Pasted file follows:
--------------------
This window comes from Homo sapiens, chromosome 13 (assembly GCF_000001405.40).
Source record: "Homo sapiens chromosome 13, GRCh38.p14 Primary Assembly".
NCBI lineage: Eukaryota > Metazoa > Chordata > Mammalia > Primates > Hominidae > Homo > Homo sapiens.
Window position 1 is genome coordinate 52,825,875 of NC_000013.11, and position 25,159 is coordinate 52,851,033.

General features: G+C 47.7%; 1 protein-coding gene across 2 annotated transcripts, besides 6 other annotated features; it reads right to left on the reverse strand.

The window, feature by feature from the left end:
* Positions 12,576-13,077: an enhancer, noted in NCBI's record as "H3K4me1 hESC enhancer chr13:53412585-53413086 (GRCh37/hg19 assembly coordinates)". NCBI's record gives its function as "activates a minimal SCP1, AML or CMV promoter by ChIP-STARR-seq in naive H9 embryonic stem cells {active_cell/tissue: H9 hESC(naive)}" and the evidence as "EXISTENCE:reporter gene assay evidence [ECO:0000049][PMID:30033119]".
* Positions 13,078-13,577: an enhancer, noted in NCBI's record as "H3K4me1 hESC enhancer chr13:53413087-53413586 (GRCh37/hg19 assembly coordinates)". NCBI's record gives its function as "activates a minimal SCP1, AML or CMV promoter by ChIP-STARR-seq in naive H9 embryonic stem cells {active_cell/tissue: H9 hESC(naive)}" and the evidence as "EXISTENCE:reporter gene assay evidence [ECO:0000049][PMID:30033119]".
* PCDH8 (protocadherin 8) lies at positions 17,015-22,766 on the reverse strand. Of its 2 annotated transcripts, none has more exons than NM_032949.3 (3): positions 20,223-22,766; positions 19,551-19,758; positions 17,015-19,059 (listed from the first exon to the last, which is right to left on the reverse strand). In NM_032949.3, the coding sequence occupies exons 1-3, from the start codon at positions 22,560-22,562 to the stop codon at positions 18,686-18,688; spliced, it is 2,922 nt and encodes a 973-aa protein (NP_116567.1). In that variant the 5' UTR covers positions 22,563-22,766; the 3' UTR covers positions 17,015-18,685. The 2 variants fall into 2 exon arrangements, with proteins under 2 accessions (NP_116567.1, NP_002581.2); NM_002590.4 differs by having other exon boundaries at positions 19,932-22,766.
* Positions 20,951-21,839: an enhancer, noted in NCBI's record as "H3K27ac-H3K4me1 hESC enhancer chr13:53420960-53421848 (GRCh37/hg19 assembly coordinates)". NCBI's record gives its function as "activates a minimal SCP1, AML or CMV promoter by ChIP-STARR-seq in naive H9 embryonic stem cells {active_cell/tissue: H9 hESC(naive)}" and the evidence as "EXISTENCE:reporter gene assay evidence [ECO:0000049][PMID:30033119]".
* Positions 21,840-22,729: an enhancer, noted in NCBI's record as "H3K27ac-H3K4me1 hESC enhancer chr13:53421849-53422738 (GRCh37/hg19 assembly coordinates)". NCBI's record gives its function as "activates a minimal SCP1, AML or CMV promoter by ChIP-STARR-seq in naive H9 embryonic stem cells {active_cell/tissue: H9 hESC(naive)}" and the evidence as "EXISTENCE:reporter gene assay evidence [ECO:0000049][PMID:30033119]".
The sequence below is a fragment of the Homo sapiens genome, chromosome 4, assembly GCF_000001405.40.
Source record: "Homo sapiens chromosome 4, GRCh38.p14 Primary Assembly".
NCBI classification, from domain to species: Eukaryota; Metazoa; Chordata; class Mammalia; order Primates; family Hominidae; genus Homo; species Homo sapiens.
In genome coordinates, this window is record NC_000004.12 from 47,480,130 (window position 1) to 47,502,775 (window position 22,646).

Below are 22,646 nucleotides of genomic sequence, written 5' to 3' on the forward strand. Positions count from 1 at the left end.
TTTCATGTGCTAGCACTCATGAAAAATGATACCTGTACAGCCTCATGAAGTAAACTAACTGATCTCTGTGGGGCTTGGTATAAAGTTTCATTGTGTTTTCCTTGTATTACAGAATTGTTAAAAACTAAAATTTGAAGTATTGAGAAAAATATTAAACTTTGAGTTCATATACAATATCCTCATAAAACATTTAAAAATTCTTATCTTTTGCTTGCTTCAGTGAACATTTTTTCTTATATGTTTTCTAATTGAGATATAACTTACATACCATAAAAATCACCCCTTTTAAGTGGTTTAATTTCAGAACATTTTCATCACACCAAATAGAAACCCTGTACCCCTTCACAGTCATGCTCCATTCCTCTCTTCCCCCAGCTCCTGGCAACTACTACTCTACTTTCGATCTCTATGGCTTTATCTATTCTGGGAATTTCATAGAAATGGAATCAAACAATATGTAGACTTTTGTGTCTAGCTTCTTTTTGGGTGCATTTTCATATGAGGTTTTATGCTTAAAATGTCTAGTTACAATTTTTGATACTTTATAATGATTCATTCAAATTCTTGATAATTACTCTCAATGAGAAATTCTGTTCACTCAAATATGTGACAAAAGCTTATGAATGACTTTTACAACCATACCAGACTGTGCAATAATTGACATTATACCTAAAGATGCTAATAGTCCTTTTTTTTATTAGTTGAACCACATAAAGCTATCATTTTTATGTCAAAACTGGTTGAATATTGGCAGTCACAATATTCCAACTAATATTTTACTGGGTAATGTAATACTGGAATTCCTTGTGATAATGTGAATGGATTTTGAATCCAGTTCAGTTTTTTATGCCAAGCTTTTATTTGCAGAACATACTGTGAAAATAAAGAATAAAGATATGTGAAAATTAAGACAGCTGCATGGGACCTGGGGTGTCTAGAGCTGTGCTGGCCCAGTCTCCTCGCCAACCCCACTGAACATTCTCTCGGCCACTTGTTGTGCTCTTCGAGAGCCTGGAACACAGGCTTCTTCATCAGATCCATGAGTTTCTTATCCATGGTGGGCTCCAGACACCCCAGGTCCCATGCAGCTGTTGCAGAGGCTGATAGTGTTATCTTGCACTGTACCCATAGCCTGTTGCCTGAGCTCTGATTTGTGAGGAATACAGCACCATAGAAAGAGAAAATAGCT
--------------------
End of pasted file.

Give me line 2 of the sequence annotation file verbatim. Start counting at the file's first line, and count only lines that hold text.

Source record: "Homo sapiens chromosome 13, GRCh38.p14 Primary Assembly".